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Don Glass

At Just Imagine Hypnosis Center, hypnotist Don Glass helps clients change unproductive behaviors-overeating, smoking, phobias, and more-just by altering the way they think. By Debbie Strong

Linda Ready had been struggling for years with her weight when, last spring, her husband came home from his Lowell Lions Club meeting and described a presentation given that night by an area hypnotist, Don Glass, who used hypnotherapy to help clients lose weight-and keep it off.

Ready was fascinated by the remarkable success rate Glass reported, so she contacted him and quickly signed on to a four-session round of his newest treatment option, the Virtual Gastric Band (VGB) program, during which the client is convinced through hypnosis to believe that she has undergone gastric band surgery. While hypnotized, clients are guided through all aspects of surgery: entering the hospital, meeting with the surgeon and anesthetist, and experiencing the actual surgery-operating room smells, machines beeping, etc.-and post-op care. When they emerge, patients truly believe they’ve had the surgery and automatically begin to eat less, dropping pounds naturally and without feeling hungry.

Sound a little far-fetched? It works, Glass says, because a person’s subconscious mind-the part of the mind used when you’re daydreaming-is trained to accept new suggestions or to retrain old bad habits that may have become ingrained behaviors in early childhood. “The subconscious mind cannot tell the difference between what is real and what is imagined,” he says. Glass doesn’t put clients to sleep or use the cliched swinging pendulum, either; he simply guides clients to an ultra-relaxed, hyper-focused state and suggests new, healthier habits. “When a client is in a relaxed state of hypnosis, they become acutely aware-you could be 300 to 400 times more aware than normal-and are very receptive to positive suggestions.”

About 75 percent of his clients come for help with smoking (a two-session, $269 experience with a 90 percent success rate) or weight loss (either an eight-session program for $2,200 or a four-session program for $800), but people also come to him for help reducing stress, battling addictions or depression, alleviating phobias, memory or sports performance enhancement, and more. Glass has seen such positive results with his work that all prices include a 100 percent lifetime guarantee; clients can return for a free session if their problems ever return. He stresses that the one crucial ingredient for success is that the person truly wants to change and is not held back by fears or apprehensions. That’s why every client’s hypnosis experience begins with an initial, rapport-building “intake” session, during which Glass and the client get to know each other, discuss the client’s goals and fears, and determine together if hypnosis is the right option.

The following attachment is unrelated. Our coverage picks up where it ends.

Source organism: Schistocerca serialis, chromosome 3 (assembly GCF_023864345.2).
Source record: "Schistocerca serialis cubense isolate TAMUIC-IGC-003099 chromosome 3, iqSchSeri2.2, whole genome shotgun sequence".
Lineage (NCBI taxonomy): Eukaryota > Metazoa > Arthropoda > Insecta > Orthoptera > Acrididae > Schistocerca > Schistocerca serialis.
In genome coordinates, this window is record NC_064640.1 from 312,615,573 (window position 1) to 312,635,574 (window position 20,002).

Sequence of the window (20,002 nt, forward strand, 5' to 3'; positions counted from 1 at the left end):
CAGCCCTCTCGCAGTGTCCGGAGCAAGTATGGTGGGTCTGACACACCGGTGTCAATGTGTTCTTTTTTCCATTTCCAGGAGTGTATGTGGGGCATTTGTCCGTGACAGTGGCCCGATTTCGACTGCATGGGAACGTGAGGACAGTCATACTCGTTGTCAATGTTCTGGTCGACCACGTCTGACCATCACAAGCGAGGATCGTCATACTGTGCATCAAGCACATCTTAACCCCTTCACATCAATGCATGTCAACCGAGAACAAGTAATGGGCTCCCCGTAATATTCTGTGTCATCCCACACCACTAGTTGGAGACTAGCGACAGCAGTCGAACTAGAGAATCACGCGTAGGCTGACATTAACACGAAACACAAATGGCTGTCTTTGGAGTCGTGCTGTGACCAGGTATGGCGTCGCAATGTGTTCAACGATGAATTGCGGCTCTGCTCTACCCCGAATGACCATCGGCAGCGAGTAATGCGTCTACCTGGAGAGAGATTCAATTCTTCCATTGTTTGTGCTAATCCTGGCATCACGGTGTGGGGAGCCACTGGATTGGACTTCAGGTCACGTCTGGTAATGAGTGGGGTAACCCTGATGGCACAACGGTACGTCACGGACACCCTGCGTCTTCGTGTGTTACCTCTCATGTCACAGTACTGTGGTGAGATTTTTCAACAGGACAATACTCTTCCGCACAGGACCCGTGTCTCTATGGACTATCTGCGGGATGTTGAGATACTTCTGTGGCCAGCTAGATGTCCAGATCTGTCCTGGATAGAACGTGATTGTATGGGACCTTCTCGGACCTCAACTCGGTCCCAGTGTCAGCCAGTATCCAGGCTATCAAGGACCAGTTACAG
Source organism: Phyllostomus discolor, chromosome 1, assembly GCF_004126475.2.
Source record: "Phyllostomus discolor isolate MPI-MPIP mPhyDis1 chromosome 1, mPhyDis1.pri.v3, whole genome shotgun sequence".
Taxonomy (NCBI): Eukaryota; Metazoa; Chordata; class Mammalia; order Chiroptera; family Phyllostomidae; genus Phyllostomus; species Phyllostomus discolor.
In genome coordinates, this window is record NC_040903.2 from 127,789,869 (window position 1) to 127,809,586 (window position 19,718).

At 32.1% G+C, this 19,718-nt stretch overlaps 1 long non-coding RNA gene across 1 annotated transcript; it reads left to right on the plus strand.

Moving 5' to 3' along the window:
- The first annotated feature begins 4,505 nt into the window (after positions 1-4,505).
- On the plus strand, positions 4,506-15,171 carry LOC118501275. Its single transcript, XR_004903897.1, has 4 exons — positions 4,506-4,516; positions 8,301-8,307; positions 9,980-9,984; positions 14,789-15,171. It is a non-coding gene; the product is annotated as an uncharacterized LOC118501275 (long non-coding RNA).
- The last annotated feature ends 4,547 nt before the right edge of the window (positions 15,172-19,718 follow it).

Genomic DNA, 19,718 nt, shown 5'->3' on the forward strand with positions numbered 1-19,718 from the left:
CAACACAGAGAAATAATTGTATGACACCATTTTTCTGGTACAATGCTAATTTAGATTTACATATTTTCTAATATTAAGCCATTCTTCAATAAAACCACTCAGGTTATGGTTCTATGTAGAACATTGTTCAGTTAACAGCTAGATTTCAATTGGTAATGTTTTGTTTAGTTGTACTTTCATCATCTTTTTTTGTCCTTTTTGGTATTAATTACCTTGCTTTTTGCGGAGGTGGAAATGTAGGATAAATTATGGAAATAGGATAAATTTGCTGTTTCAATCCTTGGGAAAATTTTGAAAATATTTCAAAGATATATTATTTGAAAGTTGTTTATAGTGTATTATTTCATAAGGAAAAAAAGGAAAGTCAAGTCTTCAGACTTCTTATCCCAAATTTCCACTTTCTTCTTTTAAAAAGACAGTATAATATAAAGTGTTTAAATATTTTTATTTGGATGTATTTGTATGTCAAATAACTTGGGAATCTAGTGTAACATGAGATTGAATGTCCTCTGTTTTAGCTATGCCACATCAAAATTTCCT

As for Ready, she began the VGB program in May, and after four sessions with Glass, about one month later, had dropped 25 pounds from her frame. Now, almost a year later, she has kept the weight off. “I felt the band right away,” says Ready, who says her doctor was “blown away” when she went for an appointment and revealed her new body. “I began to feel full after half a sandwich or hamburger; I truthfully did not want to eat any more.” Since dropping the weight, Ready’s health has improved and she enjoys a more energized, active lifestyle. “It was the best thing I ever did for myself.”

Just who is this miracle worker who helped a perfectly sane adult believe she had undergone bariatric surgery with just the power of his voice? Glass is an affable, energetic man who found his way to hypnosis after losing his wife-a selfless woman whose life was all about helping others–to cancer in 2010. “But self-hypnosis, or meditation, is something I had been using my whole life,” to cope with stressful situations and the attention deficit disorder he dealt with as a young man, Glass says. Since 2010, he’s been treating clients from all over the Merrimack Valley at offices in both Dracut and Andover. He received his official training from the National Guild of Hypnotists, a 62-year-old organization that trains and certifies hypnotists from around the world and has about 10,000 members to date. Glass also volunteers his hypnotherapy services to help at-risk children from broken homes or in other challenging situations, and he plans to start a hypnosis-based ADD or ADHD support group down the line.

Glass recently began meeting with clients at a third location in Billerica, renting office space from Sandy Chapnick and Honi Kawut, who run Billerica Chiropractic Office. “Don has a very calming presence,” says Chapnick, “and such an impressive, great grasp of his profession.” Beyond their cheerful personalities, he and Glass share a passion for their respective crafts and an overwhelming desire to help others. They’ve even begun referring patients to one another, finding that hypnotherapy and chiropractic therapy are “the perfect marriage,” says Chapnick. “We have a common goal of helping people feel better and lead healthier, more fulfilling lives.”

If hypnosis works so well and is so relatively affordable and low-risk, then why aren’t clients all over the country lining up to try it? “Younger people are more inclined to accept hypnosis, because they’re seeing the results” says Glass, who, when he’s not helping clients, enjoys an active lifestyle of road cycling, indoor rowing, and healthy cooking. “That’s opposed to older folks, who have allowed themselves to be conditioned by Hollywood and TV versions [of hypnosis].”

As resistant as society has been in the past, Glass says he’s noticed that the tide is beginning to change toward hypnosis. “I think the masses are beginning to line up.  Not at the rate I’d like to see, but it’s happening-and more importantly, the rate of acceptance is growing.”  ?n